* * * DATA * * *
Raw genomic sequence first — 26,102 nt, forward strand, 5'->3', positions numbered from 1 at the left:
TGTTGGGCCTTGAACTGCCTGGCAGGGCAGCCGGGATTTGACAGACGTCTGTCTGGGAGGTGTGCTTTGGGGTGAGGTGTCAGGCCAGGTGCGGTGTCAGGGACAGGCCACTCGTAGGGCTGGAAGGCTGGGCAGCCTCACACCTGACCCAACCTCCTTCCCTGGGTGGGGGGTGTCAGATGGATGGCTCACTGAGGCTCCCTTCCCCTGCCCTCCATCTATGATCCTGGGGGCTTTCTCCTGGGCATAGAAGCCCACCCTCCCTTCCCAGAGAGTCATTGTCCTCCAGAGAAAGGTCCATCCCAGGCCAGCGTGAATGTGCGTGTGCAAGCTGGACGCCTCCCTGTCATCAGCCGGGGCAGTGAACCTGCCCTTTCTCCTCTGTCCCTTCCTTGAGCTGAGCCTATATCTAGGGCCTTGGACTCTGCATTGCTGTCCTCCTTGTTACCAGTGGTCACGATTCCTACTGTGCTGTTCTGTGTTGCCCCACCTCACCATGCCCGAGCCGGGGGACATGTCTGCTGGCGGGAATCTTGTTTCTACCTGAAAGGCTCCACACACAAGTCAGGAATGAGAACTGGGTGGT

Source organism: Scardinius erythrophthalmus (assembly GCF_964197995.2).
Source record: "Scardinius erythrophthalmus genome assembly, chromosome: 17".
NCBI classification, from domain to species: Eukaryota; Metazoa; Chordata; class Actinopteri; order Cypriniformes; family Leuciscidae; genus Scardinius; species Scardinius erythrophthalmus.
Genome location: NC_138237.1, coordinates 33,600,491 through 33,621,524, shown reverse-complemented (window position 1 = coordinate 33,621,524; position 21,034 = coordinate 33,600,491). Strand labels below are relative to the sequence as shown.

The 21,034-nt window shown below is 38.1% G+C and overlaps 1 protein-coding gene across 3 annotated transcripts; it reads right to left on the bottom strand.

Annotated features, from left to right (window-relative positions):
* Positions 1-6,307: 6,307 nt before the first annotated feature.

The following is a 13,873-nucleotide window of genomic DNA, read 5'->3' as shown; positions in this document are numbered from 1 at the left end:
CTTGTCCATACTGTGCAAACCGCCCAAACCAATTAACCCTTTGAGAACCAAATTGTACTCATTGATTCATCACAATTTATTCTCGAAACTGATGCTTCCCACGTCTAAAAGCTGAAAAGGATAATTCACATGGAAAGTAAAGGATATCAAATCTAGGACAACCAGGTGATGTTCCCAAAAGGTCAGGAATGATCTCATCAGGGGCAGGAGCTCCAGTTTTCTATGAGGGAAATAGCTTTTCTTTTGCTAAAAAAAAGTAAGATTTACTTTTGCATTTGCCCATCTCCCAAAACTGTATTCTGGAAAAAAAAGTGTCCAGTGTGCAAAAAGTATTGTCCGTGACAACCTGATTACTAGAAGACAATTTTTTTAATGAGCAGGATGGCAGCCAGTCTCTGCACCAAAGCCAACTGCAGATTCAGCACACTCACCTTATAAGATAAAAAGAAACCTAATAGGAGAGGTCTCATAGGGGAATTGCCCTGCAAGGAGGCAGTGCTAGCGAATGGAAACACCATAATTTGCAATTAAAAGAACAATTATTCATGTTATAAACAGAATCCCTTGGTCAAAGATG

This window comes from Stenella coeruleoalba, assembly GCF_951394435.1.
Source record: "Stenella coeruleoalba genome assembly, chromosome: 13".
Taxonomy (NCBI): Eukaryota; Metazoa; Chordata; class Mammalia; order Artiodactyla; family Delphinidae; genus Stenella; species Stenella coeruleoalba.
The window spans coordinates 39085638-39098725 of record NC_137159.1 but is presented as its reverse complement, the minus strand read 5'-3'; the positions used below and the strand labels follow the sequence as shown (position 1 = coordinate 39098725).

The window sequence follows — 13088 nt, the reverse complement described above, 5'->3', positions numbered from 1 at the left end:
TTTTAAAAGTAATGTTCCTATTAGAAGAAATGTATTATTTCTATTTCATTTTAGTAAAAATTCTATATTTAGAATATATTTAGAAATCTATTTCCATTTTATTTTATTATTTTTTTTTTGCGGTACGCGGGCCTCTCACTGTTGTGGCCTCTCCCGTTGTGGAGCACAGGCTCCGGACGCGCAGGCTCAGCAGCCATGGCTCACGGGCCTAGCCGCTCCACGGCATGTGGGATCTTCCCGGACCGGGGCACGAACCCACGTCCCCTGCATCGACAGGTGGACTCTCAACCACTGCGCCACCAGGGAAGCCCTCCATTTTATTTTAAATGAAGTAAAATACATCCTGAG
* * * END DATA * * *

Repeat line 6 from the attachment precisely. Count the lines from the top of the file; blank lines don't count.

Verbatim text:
Genome location: NC_138237.1, coordinates 33,600,491 through 33,621,524, shown reverse-complemented (window position 1 = coordinate 33,621,524; position 21,034 = coordinate 33,600,491). Strand labels below are relative to the sequence as shown.